Lucifer – Season 1 Episode 5
Lucifer throws the Prince of Darkness and Chloe in the middle of a Los Angeles gang dispute that threatens to erupt into an all out war if not handled properly.
I was starting to feel optimistic about Lucifer after the stronger showing last week and hoped that the show was starting to turn a corner into being more character driven than procedural plot driven. Judging by this episode it seems like last week was an exception as everything fell back on old habits this week.
There’s not much I can say about the case other than it was really dull. The people involved were all painful caricatures and the overall story failed to hold my attention to any significant degree. None of the cases have really done enough to get me invested in them and it seems like it’s a problem that isn’t about to go away.
Lucifer is fixated on exploring his mortality this week after Chloe managed to successfully inflict a bullet wound on him in the previous episode. In theory it’s an interesting idea but Lucifer really lacks imagination when it comes to testing that. Seeing a diversion from the norm such as having him try skydiving or some other dangerous activity would have produced a cool visual and given the show so much more than the narrow scope it currently has. Trying to feel alive by doing police work doesn’t really come across as believable. Lucifer’s motivation for working with Chloe should be the fact that he is fascinated by her and wants to figure out why he is so drawn to her. The whole exploration of mortality idea is a weak excuse when there’s a much better justification built into the show.
The episode does nothing to even hint that there might be a reason that he was able to be hurt. Has he fundamentally changed or is Chloe somehow able to hurt him? It would surely be a possibility rattling around in Lucifer or Maze’s head that would need testing. It all adds to an overall impression that the writers have absolutely no idea where they are going with this show.
Another failure of the episode is that Lucifer doesn’t really test his mortality. He goes around asking questions and generally pronouncing judgement on those who have sinned but doesn’t put himself in any more danger than he does normally. He simply sits on the sidelines and talks about how exciting the whole thing is. Without any actual results it wears thin really quickly.
I did like the “Deal with the Devil” being a significant factor in the story. The saying is commonly associated with furthering your own goals to your own detriment later but this show has a different idea of it. Lucifer is happy to grant favours as long as people are honest about the reasons for them. He mentions that he hates liars and punishes accordingly when that information is known. He does ask something in return but it doesn’t seem like it will be something that compromises the person who made the deal in any significant way. Lucifer’s desire to help does seem genuine and he actually wants very little from people. There’s still a lot of work to do on this idea but it’s a refreshing take on it and I hope that the time will be taken to explore it.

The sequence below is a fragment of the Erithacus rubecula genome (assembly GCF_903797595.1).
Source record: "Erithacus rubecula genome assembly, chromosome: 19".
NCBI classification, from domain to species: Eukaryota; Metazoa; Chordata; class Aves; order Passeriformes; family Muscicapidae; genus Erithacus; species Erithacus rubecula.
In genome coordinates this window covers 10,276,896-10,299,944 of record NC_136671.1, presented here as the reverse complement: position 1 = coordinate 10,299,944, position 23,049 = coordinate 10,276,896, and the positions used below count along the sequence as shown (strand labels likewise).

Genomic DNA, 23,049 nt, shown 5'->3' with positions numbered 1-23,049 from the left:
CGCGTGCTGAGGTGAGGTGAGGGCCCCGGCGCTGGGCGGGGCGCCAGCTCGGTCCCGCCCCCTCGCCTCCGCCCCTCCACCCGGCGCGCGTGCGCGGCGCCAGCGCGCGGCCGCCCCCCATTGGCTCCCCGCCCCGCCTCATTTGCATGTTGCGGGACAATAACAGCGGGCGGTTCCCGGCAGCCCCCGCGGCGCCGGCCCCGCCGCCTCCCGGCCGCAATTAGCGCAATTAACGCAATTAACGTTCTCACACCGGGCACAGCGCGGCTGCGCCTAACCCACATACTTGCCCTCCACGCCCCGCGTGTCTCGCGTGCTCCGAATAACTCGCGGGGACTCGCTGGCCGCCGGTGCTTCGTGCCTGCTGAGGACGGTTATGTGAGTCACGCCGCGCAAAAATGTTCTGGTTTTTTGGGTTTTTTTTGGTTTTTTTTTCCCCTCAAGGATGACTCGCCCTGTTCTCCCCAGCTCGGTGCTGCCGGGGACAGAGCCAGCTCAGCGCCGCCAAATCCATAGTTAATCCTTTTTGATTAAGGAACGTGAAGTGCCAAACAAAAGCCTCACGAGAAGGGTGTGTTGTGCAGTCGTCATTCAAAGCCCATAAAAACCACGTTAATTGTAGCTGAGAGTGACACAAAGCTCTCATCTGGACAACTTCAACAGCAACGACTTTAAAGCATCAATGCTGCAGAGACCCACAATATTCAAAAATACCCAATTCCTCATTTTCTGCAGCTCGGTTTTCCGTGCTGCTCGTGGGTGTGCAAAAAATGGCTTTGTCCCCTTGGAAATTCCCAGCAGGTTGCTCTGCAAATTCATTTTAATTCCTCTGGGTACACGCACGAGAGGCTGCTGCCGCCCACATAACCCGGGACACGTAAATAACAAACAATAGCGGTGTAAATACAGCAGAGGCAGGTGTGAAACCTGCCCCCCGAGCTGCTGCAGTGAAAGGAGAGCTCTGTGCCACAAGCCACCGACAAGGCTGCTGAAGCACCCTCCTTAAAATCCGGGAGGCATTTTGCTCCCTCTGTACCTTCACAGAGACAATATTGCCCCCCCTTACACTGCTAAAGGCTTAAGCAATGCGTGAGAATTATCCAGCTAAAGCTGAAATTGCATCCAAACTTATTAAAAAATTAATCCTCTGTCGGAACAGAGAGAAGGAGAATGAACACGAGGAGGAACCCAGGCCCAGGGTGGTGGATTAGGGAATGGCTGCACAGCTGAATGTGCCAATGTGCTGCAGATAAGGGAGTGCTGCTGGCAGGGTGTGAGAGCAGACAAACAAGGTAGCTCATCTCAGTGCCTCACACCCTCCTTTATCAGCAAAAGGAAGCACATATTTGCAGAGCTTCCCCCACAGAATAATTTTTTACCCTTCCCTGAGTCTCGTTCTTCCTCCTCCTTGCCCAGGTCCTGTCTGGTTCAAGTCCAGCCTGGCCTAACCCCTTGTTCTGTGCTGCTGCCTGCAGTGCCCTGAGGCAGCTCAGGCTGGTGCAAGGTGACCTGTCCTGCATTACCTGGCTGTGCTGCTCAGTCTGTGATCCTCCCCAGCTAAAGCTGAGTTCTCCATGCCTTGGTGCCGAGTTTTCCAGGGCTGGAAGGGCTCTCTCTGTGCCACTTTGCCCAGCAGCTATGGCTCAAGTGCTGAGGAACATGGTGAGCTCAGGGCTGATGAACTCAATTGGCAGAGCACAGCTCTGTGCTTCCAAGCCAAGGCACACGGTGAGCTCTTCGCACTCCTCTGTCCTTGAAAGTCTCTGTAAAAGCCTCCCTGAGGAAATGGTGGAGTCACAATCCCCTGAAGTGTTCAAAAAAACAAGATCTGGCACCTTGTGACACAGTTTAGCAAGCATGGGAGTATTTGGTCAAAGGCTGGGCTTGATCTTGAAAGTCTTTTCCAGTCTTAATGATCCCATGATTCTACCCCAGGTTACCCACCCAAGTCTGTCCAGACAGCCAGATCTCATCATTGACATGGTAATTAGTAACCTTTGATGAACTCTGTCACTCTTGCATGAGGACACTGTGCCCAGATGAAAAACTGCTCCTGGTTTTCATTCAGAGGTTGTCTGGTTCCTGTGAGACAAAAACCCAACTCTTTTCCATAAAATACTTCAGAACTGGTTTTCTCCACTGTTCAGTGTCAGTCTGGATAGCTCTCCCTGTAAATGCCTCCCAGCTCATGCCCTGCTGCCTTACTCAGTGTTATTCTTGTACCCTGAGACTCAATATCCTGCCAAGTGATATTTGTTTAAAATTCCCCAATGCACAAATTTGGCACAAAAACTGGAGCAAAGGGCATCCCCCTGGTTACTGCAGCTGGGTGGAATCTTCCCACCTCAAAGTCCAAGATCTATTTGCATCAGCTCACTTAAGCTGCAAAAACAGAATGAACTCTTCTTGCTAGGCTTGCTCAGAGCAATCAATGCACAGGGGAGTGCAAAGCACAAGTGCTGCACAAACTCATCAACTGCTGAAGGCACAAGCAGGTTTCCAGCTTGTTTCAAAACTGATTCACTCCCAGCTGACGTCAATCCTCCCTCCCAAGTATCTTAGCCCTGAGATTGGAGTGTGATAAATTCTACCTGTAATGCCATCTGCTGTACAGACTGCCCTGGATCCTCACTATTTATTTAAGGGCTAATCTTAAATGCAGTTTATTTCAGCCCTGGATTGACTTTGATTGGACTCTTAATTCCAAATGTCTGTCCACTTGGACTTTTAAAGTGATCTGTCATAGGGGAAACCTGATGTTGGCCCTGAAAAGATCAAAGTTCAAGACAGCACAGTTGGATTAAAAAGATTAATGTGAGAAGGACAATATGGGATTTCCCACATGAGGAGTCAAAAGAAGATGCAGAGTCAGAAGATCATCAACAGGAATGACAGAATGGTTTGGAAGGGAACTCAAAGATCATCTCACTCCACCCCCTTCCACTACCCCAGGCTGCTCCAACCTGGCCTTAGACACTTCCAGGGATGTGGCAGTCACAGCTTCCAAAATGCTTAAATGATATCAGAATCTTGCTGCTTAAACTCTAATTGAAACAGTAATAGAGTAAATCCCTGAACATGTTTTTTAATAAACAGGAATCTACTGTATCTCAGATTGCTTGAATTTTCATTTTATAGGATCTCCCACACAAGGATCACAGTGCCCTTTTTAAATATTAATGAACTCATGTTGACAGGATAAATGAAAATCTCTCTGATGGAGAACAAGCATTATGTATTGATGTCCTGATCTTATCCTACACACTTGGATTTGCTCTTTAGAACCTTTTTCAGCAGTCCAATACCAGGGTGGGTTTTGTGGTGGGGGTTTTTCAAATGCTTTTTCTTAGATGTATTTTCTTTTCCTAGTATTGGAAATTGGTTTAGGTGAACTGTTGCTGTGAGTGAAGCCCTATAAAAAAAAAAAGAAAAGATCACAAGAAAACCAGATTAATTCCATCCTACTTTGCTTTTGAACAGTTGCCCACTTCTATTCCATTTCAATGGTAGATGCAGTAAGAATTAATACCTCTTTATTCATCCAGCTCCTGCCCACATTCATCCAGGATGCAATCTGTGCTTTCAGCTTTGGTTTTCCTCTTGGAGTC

Maze gets a lot to do in this episode and some of her backstory is starting to be known. Lucifer mentions that the very reason for her existence is to protect him. She was brought into the world to fulfill a singular purpose and I’m getting the sense that she’s getting tired of it. Her devotion to Lucifer was absolute in the past but she is starting to wonder what else there is. Much of it has to do with Lucifer’s erratic behaviour and his obsession with Chloe but she also misses Hell and decides to help Amenadiel in a small way by pointing him in the direction of Linda Martin. There are signs that Maze is a very damaged demon and the brief shot of her true face at the end of the episode is really effective.
Amenadiel isn’t featured heavily but his conversation with Linda is the best scene in the episode. I really liked how eerily nice to her he was and it left me wondering if D.B. Woodside should be in the title role as his character and performance seem to fit a complex version of the Devil. I wonder if Amenadiel is essentially going to become the new Devil at some point as that seems to be where his story is going.
Tom Ellis isn’t bad by any stretch. He remains charismatic and likable to a point but the shtick is starting to grate because of the poor writing. There doesn’t seem to be much depth behind the bravado and unless some is shown soon the show will become largely intolerable.
Lucifer’s interactions with Chloe have their moments but there is a noticeable formula to them. It’ll start off with her being reluctant to work with him then she’ll realise he has some use which in turn leads him to exploit that as some interest in him. This leads to the whole thing ending with her leading him on in some way. I like that more of Chloe’s playful personality is coming through as we see more to her than the emotionally closed off tough girl but there’s no depth to her relationship with Lucifer beyond what we’ve already seen. All of the elements to make a good show are there but they aren’t being tapped into.
A very disappointing outing that fails to capture interest with another dull case of the week full of caricatures. The reveal of some details of Maze’s backstory are interesting and the notion of the “Deal with the Devil” provides some decent content to chew on but in general the show isn’t living up to its potential or developing the ideas in any significant way.
• the development of Maze’s backstory
• a fresh take on the “Deal with the Devil” concept
• the boring case of the week
• a lack of depth to Lucifer and Chloe’s relationship
• constant failure to explore the potential the ideas have